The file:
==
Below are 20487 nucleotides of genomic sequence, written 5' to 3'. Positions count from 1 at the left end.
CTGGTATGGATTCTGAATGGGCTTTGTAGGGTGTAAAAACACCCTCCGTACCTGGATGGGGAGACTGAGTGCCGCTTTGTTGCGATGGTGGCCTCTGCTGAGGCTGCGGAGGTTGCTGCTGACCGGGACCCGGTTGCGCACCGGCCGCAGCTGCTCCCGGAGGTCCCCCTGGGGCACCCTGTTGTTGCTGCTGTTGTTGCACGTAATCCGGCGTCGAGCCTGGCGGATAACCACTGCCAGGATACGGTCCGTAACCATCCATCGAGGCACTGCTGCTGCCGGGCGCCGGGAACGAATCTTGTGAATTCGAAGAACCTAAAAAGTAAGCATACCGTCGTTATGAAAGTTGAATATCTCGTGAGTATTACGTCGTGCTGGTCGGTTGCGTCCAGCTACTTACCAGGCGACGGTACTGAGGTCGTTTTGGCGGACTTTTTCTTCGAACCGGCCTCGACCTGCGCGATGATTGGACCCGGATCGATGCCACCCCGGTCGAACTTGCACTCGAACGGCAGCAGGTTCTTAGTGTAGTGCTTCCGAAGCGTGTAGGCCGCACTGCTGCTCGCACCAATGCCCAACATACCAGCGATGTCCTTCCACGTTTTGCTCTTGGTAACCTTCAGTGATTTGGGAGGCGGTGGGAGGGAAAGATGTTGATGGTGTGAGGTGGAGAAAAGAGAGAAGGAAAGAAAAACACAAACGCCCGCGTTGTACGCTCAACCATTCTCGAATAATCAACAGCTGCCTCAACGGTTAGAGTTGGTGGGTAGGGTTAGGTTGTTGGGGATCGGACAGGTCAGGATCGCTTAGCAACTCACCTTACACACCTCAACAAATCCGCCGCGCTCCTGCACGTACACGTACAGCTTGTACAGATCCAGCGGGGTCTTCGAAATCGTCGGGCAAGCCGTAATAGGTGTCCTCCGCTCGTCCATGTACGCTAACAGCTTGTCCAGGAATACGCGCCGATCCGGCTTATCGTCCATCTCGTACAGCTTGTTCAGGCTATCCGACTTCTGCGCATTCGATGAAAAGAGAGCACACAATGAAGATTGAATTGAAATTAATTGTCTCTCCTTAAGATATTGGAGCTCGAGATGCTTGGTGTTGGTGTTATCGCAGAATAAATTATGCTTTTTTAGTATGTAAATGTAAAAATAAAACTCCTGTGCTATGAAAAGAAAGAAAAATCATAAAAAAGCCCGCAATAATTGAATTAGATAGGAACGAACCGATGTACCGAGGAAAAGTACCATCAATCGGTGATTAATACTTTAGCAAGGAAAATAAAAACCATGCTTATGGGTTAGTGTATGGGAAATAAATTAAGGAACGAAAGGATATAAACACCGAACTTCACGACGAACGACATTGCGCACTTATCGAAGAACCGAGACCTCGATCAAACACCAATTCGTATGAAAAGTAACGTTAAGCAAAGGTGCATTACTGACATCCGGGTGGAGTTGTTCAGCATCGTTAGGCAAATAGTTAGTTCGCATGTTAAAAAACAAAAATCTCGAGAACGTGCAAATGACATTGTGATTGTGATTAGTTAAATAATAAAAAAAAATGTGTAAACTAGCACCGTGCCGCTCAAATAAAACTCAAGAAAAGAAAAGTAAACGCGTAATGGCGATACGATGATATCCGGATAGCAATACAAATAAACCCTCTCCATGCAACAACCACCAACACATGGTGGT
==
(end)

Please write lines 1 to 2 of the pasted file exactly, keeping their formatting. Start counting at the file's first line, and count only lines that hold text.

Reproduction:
Below are 20487 nucleotides of genomic sequence, written 5' to 3'. Positions count from 1 at the left end.
CTGGTATGGATTCTGAATGGGCTTTGTAGGGTGTAAAAACACCCTCCGTACCTGGATGGGGAGACTGAGTGCCGCTTTGTTGCGATGGTGGCCTCTGCTGAGGCTGCGGAGGTTGCTGCTGACCGGGACCCGGTTGCGCACCGGCCGCAGCTGCTCCCGGAGGTCCCCCTGGGGCACCCTGTTGTTGCTGCTGTTGTTGCACGTAATCCGGCGTCGAGCCTGGCGGATAACCACTGCCAGGATACGGTCCGTAACCATCCATCGAGGCACTGCTGCTGCCGGGCGCCGGGAACGAATCTTGTGAATTCGAAGAACCTAAAAAGTAAGCATACCGTCGTTATGAAAGTTGAATATCTCGTGAGTATTACGTCGTGCTGGTCGGTTGCGTCCAGCTACTTACCAGGCGACGGTACTGAGGTCGTTTTGGCGGACTTTTTCTTCGAACCGGCCTCGACCTGCGCGATGATTGGACCCGGATCGATGCCACCCCGGTCGAACTTGCACTCGAACGGCAGCAGGTTCTTAGTGTAGTGCTTCCGAAGCGTGTAGGCCGCACTGCTGCTCGCACCAATGCCCAACATACCAGCGATGTCCTTCCACGTTTTGCTCTTGGTAACCTTCAGTGATTTGGGAGGCGGTGGGAGGGAAAGATGTTGATGGTGTGAGGTGGAGAAAAGAGAGAAGGAAAGAAAAACACAAACGCCCGCGTTGTACGCTCAACCATTCTCGAATAATCAACAGCTGCCTCAACGGTTAGAGTTGGTGGGTAGGGTTAGGTTGTTGGGGATCGGACAGGTCAGGATCGCTTAGCAACTCACCTTACACACCTCAACAAATCCGCCGCGCTCCTGCACGTACACGTACAGCTTGTACAGATCCAGCGGGGTCTTCGAAATCGTCGGGCAAGCCGTAATAGGTGTCCTCCGCTCGTCCATGTACGCTAACAGCTTGTCCAGGAATACGCGCCGATCCGGCTTATCGTCCATCTCGTACAGCTTGTTCAGGCTATCCGACTTCTGCGCATTCGATGAAAAGAGAGCACACAATGAAGATTGAATTGAAATTAATTGTCTCTCCTTAAGATATTGGAGCTCGAGATGCTTGGTGTTGGTGTTATCGCAGAATAAATTATGCTTTTTTAGTATGTAAATGTAAAAATAAAACTCCTGTGCTATGAAAAGAAAGAAAAATCATAAAAAAGCCCGCAATAATTGAATTAGATAGGAACGAACCGATGTACCGAGGAAAAGTACCATCAATCGGTGATTAATACTTTAGCAAGGAAAATAAAAACCATGCTTATGGGTTAGTGTATGGGAAATAAATTAAGGAACGAAAGGATATAAACACCGAACTTCACGACGAACGACATTGCGCACTTATCGAAGAACCGAGACCTCGATCAAACACCAATTCGTATGAAAAGTAACGTTAAGCAAAGGTGCATTACTGACATCCGGGTGGAGTTGTTCAGCATCGTTAGGCAAATAGTTAGTTCGCATGTTAAAAAACAAAAATCTCGAGAACGTGCAAATGACATTGTGATTGTGATTAGTTAAATAATAAAAAAAAATGTGTAAACTAGCACCGTGCCGCTCAAATAAAACTCAAGAAAAGAAAAGTAAACGCGTAATGGCGATACGATGATATCCGGATAGCAATACAAATAAACCCTCTCCATGCAACAACCACCAACACATGGTGGT